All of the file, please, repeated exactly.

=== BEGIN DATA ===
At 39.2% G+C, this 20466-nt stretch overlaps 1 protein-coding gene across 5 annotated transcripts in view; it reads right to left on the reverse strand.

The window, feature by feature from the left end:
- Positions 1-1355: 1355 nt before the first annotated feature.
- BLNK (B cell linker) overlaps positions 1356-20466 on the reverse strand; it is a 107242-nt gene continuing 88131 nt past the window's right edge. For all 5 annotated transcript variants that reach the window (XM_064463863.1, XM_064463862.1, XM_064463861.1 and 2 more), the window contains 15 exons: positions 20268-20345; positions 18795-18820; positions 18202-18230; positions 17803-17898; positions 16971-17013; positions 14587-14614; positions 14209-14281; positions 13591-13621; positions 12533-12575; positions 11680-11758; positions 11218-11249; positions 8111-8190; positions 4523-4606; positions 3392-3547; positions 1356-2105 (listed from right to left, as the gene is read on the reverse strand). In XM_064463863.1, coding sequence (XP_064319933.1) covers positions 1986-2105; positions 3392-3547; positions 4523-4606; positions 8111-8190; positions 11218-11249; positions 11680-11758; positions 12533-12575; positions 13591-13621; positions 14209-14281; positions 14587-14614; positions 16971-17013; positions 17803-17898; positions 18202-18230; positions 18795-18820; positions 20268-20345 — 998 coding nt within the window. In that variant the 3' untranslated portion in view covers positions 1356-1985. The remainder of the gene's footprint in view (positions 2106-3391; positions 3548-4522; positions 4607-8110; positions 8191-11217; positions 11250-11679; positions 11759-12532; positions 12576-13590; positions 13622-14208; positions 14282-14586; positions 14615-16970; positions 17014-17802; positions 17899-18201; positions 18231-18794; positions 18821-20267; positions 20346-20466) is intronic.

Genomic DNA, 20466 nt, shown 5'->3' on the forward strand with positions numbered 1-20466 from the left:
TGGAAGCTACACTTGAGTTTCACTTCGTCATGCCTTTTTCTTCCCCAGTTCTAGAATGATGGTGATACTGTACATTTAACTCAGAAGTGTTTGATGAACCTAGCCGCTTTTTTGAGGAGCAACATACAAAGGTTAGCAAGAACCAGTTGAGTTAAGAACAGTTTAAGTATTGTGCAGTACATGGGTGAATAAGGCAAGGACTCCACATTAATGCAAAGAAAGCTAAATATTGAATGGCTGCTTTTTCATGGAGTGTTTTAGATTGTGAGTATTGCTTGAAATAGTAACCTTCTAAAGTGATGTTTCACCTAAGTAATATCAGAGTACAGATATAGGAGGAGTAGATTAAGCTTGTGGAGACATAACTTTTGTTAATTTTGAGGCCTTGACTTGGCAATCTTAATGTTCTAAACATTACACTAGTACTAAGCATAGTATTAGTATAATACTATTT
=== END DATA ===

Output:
At 39.2% G+C, this 20466-nt stretch overlaps 1 protein-coding gene across 5 annotated transcripts in view; it reads right to left on the reverse strand.

The window, feature by feature from the left end:
- Positions 1-1355: 1355 nt before the first annotated feature.
- BLNK (B cell linker) overlaps positions 1356-20466 on the reverse strand; it is a 107242-nt gene continuing 88131 nt past the window's right edge. For all 5 annotated transcript variants that reach the window (XM_064463863.1, XM_064463862.1, XM_064463861.1 and 2 more), the window contains 15 exons: positions 20268-20345; positions 18795-18820; positions 18202-18230; positions 17803-17898; positions 16971-17013; positions 14587-14614; positions 14209-14281; positions 13591-13621; positions 12533-12575; positions 11680-11758; positions 11218-11249; positions 8111-8190; positions 4523-4606; positions 3392-3547; positions 1356-2105 (listed from right to left, as the gene is read on the reverse strand). In XM_064463863.1, coding sequence (XP_064319933.1) covers positions 1986-2105; positions 3392-3547; positions 4523-4606; positions 8111-8190; positions 11218-11249; positions 11680-11758; positions 12533-12575; positions 13591-13621; positions 14209-14281; positions 14587-14614; positions 16971-17013; positions 17803-17898; positions 18202-18230; positions 18795-18820; positions 20268-20345 — 998 coding nt within the window. In that variant the 3' untranslated portion in view covers positions 1356-1985. The remainder of the gene's footprint in view (positions 2106-3391; positions 3548-4522; positions 4607-8110; positions 8191-11217; positions 11250-11679; positions 11759-12532; positions 12576-13590; positions 13622-14208; positions 14282-14586; positions 14615-16970; positions 17014-17802; positions 17899-18201; positions 18231-18794; positions 18821-20267; positions 20346-20466) is intronic.

Genomic DNA, 20466 nt, shown 5'->3' on the forward strand with positions numbered 1-20466 from the left:
TGGAAGCTACACTTGAGTTTCACTTCGTCATGCCTTTTTCTTCCCCAGTTCTAGAATGATGGTGATACTGTACATTTAACTCAGAAGTGTTTGATGAACCTAGCCGCTTTTTTGAGGAGCAACATACAAAGGTTAGCAAGAACCAGTTGAGTTAAGAACAGTTTAAGTATTGTGCAGTACATGGGTGAATAAGGCAAGGACTCCACATTAATGCAAAGAAAGCTAAATATTGAATGGCTGCTTTTTCATGGAGTGTTTTAGATTGTGAGTATTGCTTGAAATAGTAACCTTCTAAAGTGATGTTTCACCTAAGTAATATCAGAGTACAGATATAGGAGGAGTAGATTAAGCTTGTGGAGACATAACTTTTGTTAATTTTGAGGCCTTGACTTGGCAATCTTAATGTTCTAAACATTACACTAGTACTAAGCATAGTATTAGTATAATACTATTT